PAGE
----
Wednesday, September 9, 2009

What the Citizens United Case May Mean for Nonprofits

I just finished listening to today's Supreme Court oral re-argument in Citizens United v. FEC.  For those readers not already familiar with the case, Citizens United is a tax-exempt nonprofit corporation that sought to distribute a 90-minute movie about Hillary Clinton through a video-on-demand cable arrangement during the 2008 primaries.  The FEC objected on the grounds that Hillary: The Movie cannot be reasonably interpreted as anything other than an attempt to convince viewers not to vote for Hillary Clinton and as such federal election law prohibits corporations, including nonprofit corporations, from paying for its broadcast shortly before a relevant election.  Citizens United sued, and the Court then threw the government a curve ball when it decided to order re-argument in the case on the question of whether the entire prohibition on corporations funding independent election communications should be declared unconstitutional (overturning two Supreme Court precedents).  For more details, see the ScotusWiki entry for the case.  A ruling is expected before the 2010 primary season.

If oral argument questions are any indication, it looks like a majority of the Court is in fact ready to throw out the prohibition on corporate spending for independent election communications.  What might this mean for nonprofits?  Well, history indicates that business corporations are hesitant to spend directly on political ads, presumably for fear of alienating customers, shareholders, and employees.  Instead, they channel such spending through groups like Citizens United, Chambers of Commerce, and trade associations - almost all of which are tax-exempt, nonprofit corporations.  If the Court's decision leads to a significant increasing in such spending - as supporters of the prohibition strongly believe - it will put pressure on the two weak spots when it comes to these tax-exempt but not charitable entities.  First, they can only maintain 501(c)(4) or 501(c)(6) tax-exempt status if political activity is not their "primary" activity - whatever that means.  Second, it is not completely clear what is political activity given the IRS' facts and circumstances approach to that topic.  It is on this latter pressure point that highly successful campaign finance law challenger Jim Bopp (who originally represented Citizens United) is focusing in the Catholic Answers and Christian Coalition of Florida cases (complaints available at the James Madison Center for Free Speech website).  While the value of 501(c)(4) or 501(c)(6) status is limited if such entities still have to disclose the identity of their donors because they engage in activity covered by federal election law (the disclosure provisions could well survive even if the corporate funding prohibition goes down), such status will probably still be sought so as to avoid classification by the IRS as a 527 organization that has proven to often be a short path to classification by the FEC as a PAC (with strict limits on contribution sources and amounts).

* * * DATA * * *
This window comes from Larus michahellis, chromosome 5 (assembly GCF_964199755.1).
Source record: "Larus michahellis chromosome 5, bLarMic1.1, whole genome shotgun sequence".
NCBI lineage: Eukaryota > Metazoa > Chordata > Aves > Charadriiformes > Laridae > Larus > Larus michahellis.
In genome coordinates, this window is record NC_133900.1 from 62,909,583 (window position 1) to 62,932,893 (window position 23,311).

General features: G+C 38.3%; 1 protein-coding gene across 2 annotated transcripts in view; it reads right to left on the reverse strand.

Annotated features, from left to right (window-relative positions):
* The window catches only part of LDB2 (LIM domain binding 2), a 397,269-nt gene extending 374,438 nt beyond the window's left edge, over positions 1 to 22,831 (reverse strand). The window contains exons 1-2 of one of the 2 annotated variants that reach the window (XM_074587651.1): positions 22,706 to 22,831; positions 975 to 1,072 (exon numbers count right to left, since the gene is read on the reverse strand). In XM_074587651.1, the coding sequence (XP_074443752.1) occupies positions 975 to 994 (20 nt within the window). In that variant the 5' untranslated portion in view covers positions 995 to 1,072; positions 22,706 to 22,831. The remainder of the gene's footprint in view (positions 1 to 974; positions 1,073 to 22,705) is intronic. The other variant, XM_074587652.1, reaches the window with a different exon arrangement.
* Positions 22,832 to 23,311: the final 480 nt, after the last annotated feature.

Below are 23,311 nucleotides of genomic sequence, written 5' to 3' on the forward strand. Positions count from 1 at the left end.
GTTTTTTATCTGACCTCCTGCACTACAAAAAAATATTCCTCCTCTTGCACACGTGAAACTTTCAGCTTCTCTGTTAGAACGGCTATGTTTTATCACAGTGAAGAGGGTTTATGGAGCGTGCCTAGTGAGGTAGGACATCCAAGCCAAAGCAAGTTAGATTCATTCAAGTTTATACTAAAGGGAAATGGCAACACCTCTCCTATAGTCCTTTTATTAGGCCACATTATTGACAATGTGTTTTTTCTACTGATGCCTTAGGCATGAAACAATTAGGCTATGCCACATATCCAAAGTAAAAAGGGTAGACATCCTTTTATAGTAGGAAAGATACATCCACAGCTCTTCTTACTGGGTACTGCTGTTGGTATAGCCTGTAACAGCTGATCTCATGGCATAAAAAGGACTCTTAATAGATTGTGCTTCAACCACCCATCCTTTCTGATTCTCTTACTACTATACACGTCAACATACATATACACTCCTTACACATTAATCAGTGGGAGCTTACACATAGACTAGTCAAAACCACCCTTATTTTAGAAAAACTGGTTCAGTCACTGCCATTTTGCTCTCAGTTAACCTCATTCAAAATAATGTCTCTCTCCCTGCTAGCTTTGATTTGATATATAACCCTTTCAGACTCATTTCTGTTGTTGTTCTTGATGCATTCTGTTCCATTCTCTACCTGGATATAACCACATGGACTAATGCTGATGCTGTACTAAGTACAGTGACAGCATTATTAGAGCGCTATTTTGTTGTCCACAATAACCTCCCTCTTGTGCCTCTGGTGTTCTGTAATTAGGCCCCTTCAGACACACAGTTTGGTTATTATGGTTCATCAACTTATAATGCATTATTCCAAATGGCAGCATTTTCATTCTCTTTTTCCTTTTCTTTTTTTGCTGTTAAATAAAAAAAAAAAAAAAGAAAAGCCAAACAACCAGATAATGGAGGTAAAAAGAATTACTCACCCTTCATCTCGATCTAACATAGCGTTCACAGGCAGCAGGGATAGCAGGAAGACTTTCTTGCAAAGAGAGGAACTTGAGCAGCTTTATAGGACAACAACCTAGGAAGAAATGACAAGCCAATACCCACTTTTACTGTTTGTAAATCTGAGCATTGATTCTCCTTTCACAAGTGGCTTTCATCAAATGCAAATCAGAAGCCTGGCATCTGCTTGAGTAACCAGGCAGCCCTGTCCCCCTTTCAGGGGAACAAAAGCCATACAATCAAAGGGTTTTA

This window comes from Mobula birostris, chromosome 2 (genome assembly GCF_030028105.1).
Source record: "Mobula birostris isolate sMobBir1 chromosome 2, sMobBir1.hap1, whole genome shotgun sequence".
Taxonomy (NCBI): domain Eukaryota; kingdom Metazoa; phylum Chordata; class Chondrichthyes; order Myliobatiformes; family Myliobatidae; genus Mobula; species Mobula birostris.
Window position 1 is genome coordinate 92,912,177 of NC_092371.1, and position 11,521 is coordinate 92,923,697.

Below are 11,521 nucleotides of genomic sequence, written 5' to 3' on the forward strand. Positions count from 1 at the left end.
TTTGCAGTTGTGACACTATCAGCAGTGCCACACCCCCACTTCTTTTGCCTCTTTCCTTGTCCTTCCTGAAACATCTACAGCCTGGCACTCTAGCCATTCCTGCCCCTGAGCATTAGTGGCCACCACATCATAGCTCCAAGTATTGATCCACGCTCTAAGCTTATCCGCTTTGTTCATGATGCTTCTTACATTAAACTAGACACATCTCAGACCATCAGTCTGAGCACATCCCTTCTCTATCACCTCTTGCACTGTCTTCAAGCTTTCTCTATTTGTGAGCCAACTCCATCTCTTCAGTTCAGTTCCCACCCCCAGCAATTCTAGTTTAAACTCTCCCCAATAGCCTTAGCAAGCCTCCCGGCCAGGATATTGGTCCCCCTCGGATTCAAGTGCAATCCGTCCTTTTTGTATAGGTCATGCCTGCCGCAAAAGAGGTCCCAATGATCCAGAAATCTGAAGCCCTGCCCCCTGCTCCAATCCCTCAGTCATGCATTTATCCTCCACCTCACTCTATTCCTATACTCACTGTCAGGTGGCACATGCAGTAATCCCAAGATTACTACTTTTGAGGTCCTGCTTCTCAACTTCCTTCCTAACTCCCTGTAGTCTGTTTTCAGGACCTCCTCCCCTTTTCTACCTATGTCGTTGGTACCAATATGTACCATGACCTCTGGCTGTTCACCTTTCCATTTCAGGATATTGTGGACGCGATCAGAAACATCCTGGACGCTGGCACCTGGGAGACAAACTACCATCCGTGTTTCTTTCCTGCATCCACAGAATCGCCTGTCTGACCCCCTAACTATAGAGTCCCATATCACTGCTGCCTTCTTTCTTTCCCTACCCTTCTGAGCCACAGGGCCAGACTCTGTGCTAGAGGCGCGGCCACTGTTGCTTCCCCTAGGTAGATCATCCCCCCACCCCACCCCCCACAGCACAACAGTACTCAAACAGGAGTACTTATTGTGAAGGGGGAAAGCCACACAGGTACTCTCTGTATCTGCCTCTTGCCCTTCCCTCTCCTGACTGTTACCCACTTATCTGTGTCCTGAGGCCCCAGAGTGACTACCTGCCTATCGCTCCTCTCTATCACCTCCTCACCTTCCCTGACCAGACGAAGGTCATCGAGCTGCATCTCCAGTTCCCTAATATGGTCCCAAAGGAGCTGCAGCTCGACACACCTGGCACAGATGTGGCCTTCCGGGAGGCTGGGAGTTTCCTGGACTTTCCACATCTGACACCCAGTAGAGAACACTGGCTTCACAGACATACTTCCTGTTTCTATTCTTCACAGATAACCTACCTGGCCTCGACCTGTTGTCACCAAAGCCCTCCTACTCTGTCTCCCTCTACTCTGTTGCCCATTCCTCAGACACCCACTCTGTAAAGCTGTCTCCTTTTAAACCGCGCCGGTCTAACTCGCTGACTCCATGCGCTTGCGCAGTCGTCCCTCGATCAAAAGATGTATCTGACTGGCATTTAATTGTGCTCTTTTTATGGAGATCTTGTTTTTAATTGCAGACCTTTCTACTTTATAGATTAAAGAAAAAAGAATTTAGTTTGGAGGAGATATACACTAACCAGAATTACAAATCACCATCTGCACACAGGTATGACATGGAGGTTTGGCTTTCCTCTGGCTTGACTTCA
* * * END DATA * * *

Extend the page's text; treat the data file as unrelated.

So the bottom line is a decision in Citizens United's favor may lead to many more challenges to the political activity rules for tax-exempt organizations.  We may be in for quite a ride.


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Thanks for making this clear to us laypeople. This is a very useful resource as we try to track the many different policy domains that influence and shape nonprofit and philanthropic activity globally - this emergent effort is described here and we very much appreciate your insights. Lucy Bernholz

Posted by: Lucy Bernholz | Sep 15, 2009 10:53:08 AM

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